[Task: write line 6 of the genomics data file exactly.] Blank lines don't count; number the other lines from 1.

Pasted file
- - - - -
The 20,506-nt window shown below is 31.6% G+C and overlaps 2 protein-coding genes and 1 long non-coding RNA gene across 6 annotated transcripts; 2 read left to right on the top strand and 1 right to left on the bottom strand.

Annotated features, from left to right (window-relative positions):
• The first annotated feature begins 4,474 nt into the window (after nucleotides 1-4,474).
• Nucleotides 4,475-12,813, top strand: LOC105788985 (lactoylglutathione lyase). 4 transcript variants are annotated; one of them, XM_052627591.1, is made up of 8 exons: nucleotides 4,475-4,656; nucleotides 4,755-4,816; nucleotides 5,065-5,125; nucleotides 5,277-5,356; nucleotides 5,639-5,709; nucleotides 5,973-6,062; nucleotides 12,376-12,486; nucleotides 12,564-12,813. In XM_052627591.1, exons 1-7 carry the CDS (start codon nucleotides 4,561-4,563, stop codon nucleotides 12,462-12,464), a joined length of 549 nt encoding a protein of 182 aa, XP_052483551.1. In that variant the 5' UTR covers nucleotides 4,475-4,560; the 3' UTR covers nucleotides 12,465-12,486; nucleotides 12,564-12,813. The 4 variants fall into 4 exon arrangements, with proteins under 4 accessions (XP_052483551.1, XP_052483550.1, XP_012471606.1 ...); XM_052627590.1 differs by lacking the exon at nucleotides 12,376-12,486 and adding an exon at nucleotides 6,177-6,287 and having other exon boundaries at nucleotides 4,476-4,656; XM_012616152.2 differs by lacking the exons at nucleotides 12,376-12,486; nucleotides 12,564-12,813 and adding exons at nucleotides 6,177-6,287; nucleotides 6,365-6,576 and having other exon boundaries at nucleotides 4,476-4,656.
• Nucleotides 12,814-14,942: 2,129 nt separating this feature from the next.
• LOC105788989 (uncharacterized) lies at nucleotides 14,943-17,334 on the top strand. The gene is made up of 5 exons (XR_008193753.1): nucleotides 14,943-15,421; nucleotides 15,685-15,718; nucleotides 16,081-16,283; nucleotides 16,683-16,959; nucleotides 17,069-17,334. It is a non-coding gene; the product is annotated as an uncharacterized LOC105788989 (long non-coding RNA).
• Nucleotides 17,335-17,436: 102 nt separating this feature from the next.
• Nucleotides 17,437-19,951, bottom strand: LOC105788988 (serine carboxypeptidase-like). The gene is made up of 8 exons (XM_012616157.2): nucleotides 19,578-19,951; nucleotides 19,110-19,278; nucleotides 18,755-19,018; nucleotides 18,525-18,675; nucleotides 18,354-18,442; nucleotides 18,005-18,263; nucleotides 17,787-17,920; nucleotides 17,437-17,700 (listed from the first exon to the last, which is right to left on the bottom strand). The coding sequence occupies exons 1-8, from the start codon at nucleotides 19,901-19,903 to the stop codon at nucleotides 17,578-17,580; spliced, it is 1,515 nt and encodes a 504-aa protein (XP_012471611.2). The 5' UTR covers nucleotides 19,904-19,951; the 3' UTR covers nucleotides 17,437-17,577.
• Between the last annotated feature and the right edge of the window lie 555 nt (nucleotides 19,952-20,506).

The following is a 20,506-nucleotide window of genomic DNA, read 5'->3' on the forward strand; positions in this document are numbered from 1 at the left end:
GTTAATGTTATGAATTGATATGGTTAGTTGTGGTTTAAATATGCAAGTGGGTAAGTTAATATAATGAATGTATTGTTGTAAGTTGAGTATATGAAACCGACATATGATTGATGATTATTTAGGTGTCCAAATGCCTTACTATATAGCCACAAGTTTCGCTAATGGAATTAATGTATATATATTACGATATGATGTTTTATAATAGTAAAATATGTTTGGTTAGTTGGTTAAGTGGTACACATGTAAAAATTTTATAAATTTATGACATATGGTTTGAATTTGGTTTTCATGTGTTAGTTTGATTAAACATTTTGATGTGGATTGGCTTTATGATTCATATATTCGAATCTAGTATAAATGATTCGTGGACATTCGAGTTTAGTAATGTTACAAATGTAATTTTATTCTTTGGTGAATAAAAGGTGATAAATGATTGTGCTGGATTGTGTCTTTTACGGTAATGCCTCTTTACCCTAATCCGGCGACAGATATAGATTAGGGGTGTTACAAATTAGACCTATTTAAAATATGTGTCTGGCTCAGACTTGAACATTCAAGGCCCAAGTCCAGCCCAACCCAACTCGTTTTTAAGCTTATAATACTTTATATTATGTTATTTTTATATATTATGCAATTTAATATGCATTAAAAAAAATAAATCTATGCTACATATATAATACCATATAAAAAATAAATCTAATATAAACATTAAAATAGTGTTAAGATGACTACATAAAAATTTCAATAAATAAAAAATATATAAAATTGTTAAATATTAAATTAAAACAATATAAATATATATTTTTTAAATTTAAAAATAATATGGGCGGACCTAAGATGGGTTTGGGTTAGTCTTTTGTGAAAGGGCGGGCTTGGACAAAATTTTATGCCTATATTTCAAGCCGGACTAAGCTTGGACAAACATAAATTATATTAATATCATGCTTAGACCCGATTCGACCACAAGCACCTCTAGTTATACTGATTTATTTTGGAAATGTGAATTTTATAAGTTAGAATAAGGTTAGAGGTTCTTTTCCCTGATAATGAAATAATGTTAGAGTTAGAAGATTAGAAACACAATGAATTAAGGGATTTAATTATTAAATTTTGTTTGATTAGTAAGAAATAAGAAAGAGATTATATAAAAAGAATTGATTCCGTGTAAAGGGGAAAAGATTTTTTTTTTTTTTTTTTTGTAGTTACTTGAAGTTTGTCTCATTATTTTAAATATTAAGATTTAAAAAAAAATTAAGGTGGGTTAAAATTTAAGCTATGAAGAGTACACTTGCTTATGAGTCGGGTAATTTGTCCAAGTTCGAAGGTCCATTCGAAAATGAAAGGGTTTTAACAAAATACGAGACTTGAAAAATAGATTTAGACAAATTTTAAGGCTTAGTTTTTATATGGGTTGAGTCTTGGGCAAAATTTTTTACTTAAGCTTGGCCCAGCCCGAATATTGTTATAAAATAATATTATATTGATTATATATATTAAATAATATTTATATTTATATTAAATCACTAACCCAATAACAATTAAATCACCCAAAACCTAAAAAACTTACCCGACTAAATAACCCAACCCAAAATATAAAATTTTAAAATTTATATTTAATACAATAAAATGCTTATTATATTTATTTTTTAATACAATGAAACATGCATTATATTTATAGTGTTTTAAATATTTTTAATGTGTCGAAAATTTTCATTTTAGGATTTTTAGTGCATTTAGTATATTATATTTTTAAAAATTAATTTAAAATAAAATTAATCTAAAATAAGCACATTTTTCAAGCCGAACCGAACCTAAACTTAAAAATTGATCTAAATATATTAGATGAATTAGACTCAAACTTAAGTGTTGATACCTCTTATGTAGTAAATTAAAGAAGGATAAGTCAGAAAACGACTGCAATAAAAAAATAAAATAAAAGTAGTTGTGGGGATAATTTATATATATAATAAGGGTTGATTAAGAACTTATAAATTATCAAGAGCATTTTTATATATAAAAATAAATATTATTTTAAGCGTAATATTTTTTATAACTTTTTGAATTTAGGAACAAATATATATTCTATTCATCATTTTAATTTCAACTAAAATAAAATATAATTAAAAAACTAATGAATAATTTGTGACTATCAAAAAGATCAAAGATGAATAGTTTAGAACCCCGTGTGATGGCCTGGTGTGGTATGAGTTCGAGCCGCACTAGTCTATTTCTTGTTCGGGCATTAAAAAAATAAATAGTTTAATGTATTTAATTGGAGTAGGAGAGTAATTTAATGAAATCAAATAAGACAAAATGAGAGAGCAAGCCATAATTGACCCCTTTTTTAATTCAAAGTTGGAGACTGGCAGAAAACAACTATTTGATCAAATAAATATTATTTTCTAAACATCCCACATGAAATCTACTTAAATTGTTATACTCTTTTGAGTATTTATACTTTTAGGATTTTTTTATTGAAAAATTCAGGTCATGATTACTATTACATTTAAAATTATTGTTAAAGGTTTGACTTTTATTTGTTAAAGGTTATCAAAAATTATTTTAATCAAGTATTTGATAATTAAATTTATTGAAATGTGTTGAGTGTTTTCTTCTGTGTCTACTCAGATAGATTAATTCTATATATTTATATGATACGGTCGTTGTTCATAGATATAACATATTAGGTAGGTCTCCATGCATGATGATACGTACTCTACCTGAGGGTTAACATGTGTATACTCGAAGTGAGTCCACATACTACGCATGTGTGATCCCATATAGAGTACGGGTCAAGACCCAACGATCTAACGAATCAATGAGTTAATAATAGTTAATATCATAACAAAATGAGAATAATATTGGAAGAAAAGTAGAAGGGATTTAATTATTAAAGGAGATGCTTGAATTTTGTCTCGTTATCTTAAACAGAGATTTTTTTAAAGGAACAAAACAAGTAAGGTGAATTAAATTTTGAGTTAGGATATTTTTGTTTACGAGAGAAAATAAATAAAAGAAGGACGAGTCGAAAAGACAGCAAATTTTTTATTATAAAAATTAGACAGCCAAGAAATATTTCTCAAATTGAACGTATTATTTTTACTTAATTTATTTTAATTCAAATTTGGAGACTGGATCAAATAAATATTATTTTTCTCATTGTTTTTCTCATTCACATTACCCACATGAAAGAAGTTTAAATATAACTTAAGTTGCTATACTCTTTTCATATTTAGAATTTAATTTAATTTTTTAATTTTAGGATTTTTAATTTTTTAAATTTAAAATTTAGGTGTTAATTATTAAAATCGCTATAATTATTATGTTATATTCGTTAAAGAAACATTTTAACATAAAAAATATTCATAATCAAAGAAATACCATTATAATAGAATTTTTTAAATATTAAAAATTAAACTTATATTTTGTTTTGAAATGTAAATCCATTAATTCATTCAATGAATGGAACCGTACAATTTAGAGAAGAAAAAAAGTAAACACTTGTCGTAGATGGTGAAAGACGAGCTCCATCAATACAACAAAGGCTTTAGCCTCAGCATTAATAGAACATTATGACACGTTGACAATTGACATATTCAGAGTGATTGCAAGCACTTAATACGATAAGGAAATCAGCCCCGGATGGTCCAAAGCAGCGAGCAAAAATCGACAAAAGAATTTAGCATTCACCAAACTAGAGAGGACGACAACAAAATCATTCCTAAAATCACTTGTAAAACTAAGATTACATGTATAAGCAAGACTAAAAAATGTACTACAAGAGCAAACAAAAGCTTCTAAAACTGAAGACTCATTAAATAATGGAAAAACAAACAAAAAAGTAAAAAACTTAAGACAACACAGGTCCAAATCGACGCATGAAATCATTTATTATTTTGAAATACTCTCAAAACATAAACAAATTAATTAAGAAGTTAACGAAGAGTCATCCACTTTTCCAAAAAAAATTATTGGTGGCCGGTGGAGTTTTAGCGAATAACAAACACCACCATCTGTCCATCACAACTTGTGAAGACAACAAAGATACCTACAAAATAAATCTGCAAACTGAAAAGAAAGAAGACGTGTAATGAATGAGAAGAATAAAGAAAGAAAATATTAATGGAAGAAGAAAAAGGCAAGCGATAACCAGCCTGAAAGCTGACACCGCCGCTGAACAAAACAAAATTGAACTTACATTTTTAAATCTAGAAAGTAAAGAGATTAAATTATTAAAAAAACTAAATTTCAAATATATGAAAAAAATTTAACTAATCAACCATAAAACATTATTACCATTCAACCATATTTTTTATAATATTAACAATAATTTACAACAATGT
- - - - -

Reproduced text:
• LOC105788989 (uncharacterized) lies at nucleotides 14,943-17,334 on the top strand. The gene is made up of 5 exons (XR_008193753.1): nucleotides 14,943-15,421; nucleotides 15,685-15,718; nucleotides 16,081-16,283; nucleotides 16,683-16,959; nucleotides 17,069-17,334. It is a non-coding gene; the product is annotated as an uncharacterized LOC105788989 (long non-coding RNA).